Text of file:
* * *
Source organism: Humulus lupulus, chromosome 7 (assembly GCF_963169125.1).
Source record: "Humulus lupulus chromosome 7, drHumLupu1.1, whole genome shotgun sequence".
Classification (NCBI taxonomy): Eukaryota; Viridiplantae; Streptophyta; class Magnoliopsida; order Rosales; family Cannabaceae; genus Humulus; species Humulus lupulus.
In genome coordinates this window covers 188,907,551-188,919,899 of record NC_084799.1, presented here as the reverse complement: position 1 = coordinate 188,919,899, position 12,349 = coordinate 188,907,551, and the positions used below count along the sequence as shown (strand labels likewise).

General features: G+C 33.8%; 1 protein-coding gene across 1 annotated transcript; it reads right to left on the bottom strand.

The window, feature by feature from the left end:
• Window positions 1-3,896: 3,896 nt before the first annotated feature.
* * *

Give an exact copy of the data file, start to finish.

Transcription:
Source organism: Humulus lupulus, chromosome 7 (assembly GCF_963169125.1).
Source record: "Humulus lupulus chromosome 7, drHumLupu1.1, whole genome shotgun sequence".
Classification (NCBI taxonomy): Eukaryota; Viridiplantae; Streptophyta; class Magnoliopsida; order Rosales; family Cannabaceae; genus Humulus; species Humulus lupulus.
In genome coordinates this window covers 188,907,551-188,919,899 of record NC_084799.1, presented here as the reverse complement: position 1 = coordinate 188,919,899, position 12,349 = coordinate 188,907,551, and the positions used below count along the sequence as shown (strand labels likewise).

General features: G+C 33.8%; 1 protein-coding gene across 1 annotated transcript; it reads right to left on the bottom strand.

The window, feature by feature from the left end:
• Window positions 1-3,896: 3,896 nt before the first annotated feature.